Mills, C. Wright. 1963. “On Knowledge and Power.” Pp. 599-614 in Power, Politics and People: the Collected Essays of C. Wright Mills, edited by Irving Louis Horowitz. Oxford University Press.

C. Wright Mills

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Great academic opportunities: 15 calls for papers, 4 postdocs, 3 jobs, 2 visiting positions, 2 PhD stipends, winter school, and PhD course

Dear ES/PE community member, see below an abundant list of great call for papersacademic opportunities: 15 calls for papers for conferences and workshops (some are fully or partially funded), 4 post-doc and temporary positions, 3 job openings, 2 visiting positions, 2 doctoral fellowships, a winter school, and a PhD course — in various areas of economic sociology, political economy, and related fields, with August 5 – September 30 deadlinesShare this post with your colleagues and students. Good luck!

Calls for Papers:

> CfP: “Global Labor Migration: Past and Present” conference, The International Institute for Social History, Amsterdam (The Netherlands), June 20-22, 2019. The keynoters: Donna Gabaccia and Bridget Anderson. DL: August 15

> CfP: The 4th International Conference on Labor Theory of Value and Social Sciences, University of Brasilia, Brasilia (Brazil), 18 – 19 October 2018. DL: August 27

> CfP: “Uneven Development, Inequalities and the State“, the 4th Role of State in Varieties of Capitalism conference, Central European University, Budapest (Hungary), 29-30 November 2018. The keynoters: Robert Wade and Henk Overbeek. DL: August 31

CfP: “Gender and Labour Disputes: Perspectives Past and Present” conference, University of Erlangen – Nuremberg (Germany), 21-22 March 2019. DL: August 31

> CfP: “Dynamics of Inclusive Prosperity” conference, Erasmus University Rotterdam (The Netherlands),  November 29-30, 2018. DL: August 31

> CfP: “Governing Markets as Knowledge Commons: The New Entrepreneurial History of Shared Social Infrastructures“, an edited volume and symposium in Spring 2019, Arlington, VA (USA). Authors will be reimbursed for their travel and accommodation costs. DL: August 31

> CfP: “Futures of finance and society“, Finance and Society Network’s conference, University of Edinburgh (UK), 6-7 December, 2018. The keynoters: Donald MacKenzie, Annelise Riles, Gillian Tett. DL: September 1. Recommended!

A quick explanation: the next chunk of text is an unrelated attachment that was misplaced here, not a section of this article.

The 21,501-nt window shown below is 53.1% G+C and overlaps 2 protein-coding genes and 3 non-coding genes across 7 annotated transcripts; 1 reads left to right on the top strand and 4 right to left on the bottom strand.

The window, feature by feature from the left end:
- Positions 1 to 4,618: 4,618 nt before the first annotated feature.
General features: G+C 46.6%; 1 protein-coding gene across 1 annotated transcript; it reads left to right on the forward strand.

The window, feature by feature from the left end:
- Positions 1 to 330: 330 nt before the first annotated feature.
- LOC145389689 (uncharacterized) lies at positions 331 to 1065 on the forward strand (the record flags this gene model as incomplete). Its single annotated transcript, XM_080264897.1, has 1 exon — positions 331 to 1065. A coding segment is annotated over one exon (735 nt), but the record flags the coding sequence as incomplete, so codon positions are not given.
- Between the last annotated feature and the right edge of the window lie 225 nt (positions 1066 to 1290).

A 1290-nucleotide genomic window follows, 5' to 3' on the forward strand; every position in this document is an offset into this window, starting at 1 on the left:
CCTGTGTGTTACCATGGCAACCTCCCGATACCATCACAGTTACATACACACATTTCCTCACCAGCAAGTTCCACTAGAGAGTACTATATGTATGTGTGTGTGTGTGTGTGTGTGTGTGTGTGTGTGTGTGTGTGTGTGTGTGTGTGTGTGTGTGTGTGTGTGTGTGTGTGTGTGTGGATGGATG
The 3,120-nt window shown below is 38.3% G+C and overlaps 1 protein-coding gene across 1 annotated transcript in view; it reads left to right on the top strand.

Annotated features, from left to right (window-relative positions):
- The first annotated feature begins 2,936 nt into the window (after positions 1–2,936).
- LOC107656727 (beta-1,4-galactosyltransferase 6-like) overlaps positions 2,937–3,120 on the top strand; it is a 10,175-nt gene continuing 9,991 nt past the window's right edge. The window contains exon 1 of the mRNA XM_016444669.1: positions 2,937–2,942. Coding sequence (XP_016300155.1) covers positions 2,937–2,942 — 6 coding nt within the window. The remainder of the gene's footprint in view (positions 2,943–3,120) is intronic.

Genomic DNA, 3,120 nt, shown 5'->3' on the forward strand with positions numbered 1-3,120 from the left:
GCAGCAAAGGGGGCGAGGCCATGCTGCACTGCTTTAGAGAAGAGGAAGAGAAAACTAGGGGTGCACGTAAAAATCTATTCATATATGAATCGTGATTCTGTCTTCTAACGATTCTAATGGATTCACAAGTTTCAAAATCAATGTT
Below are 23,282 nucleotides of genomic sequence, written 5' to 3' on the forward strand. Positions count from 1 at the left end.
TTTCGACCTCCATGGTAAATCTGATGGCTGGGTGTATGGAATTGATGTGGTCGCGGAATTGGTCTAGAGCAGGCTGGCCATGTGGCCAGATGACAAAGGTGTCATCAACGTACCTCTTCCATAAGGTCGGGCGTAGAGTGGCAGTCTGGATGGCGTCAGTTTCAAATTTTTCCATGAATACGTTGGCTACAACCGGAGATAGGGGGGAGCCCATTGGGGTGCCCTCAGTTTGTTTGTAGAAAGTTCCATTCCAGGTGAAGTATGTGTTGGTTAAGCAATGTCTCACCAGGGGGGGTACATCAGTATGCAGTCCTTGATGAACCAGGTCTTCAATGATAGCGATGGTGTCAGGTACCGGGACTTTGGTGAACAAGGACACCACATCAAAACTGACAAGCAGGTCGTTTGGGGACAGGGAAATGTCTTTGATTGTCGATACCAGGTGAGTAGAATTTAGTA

> CfP: “Debt, Freedom, and Development: Insights from Asia” conference, Asia Research Institute, National University of Singapore, 15- 16 January 2019. The organisers will provide accommodation and/or a contribution towards airfare. DL: September 10

> CfP: “Knowledge Society and Sustainability” conference, Universidad Autónoma de Madrid (Spain), October 17‐20, 2018. DL: September 10

> CfP: “The Transmission of Financial Knowledge in Historical Perspective, 1840–1940” conference, German Historical Institute (Washington, DC, USA), March 8-9, 2019. Travel and accommodation costs will be covered. DL: September 4

> CfP: “Gender, Race, Class and Crises: Pluralistic Approaches to the Economic Issues of our Time“, the International Confederation of Associations for Pluralism in Economics conference, Agnes Scott College (Atlanta, GA, USA), January 3, 2019. DL: September 4

> CfP for special issue: “Informal economy and digital labor in the cashless society“, Sociologia del Lavoro journal. DL for abstracts in English: September 15 

> CfP: “Economic Activities and Archival Practices in Europe between the 12th and the 21st century” workshop, Hamburg University (Germany), 4-5 April 2019. DL: September 30

> CfP for edited volume: “Alternatives to the Theory of the Firm / Alternative theories of the firm“, an Edited Volume to be published in Humanistic Management Series, Routledge Publishers. DL for abstracts: September 30

> CfP: The Historical Materialism Sydney conference, University of Sydney (Australia), 13-14 December, 2018. No attendance fee. DL: September 30

Job openings:

Professor in Sociology, especially in Work, Economy and Organization (permanent, full-time), Uppsala University (Sweden). DL: September 1

Faculty member specializing in work and organizational issues, MIT Sloan School (Cambridge, MA, USA). DL: September 14

Assistant or Associate or Full Professors in Social Inequality, Sociology Department, Yale University ( New Haven, CT, USA). DL: September 15

Post-doctoral and Temporary positions:

Lecturer in Comparative Political Economy and Development (temporary, full-time), King’s College London (UK). DL: August 8